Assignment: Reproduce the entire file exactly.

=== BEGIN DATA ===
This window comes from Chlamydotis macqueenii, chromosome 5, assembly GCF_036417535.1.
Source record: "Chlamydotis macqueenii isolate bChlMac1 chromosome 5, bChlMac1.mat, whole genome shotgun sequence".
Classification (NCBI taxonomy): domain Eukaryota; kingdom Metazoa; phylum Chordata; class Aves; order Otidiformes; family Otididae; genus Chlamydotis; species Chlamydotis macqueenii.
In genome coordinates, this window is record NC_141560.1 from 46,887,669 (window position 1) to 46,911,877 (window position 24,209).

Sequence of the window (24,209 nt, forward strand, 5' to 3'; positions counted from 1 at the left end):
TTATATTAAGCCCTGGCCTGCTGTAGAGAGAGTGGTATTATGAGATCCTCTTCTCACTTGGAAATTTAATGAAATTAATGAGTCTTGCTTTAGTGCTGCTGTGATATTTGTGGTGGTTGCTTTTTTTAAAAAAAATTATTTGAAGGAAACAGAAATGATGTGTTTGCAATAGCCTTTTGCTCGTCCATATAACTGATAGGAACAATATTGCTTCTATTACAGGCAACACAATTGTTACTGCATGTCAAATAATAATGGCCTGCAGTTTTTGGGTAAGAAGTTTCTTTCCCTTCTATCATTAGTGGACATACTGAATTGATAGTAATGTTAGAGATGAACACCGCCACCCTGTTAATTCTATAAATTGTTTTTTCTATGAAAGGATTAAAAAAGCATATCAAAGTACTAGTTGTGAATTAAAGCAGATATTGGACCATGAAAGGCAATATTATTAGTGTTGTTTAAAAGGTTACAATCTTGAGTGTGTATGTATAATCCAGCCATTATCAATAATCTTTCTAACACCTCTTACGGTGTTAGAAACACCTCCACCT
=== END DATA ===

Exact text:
This window comes from Chlamydotis macqueenii, chromosome 5, assembly GCF_036417535.1.
Source record: "Chlamydotis macqueenii isolate bChlMac1 chromosome 5, bChlMac1.mat, whole genome shotgun sequence".
Classification (NCBI taxonomy): domain Eukaryota; kingdom Metazoa; phylum Chordata; class Aves; order Otidiformes; family Otididae; genus Chlamydotis; species Chlamydotis macqueenii.
In genome coordinates, this window is record NC_141560.1 from 46,887,669 (window position 1) to 46,911,877 (window position 24,209).

Sequence of the window (24,209 nt, forward strand, 5' to 3'; positions counted from 1 at the left end):
TTATATTAAGCCCTGGCCTGCTGTAGAGAGAGTGGTATTATGAGATCCTCTTCTCACTTGGAAATTTAATGAAATTAATGAGTCTTGCTTTAGTGCTGCTGTGATATTTGTGGTGGTTGCTTTTTTTAAAAAAAATTATTTGAAGGAAACAGAAATGATGTGTTTGCAATAGCCTTTTGCTCGTCCATATAACTGATAGGAACAATATTGCTTCTATTACAGGCAACACAATTGTTACTGCATGTCAAATAATAATGGCCTGCAGTTTTTGGGTAAGAAGTTTCTTTCCCTTCTATCATTAGTGGACATACTGAATTGATAGTAATGTTAGAGATGAACACCGCCACCCTGTTAATTCTATAAATTGTTTTTTCTATGAAAGGATTAAAAAAGCATATCAAAGTACTAGTTGTGAATTAAAGCAGATATTGGACCATGAAAGGCAATATTATTAGTGTTGTTTAAAAGGTTACAATCTTGAGTGTGTATGTATAATCCAGCCATTATCAATAATCTTTCTAACACCTCTTACGGTGTTAGAAACACCTCCACCT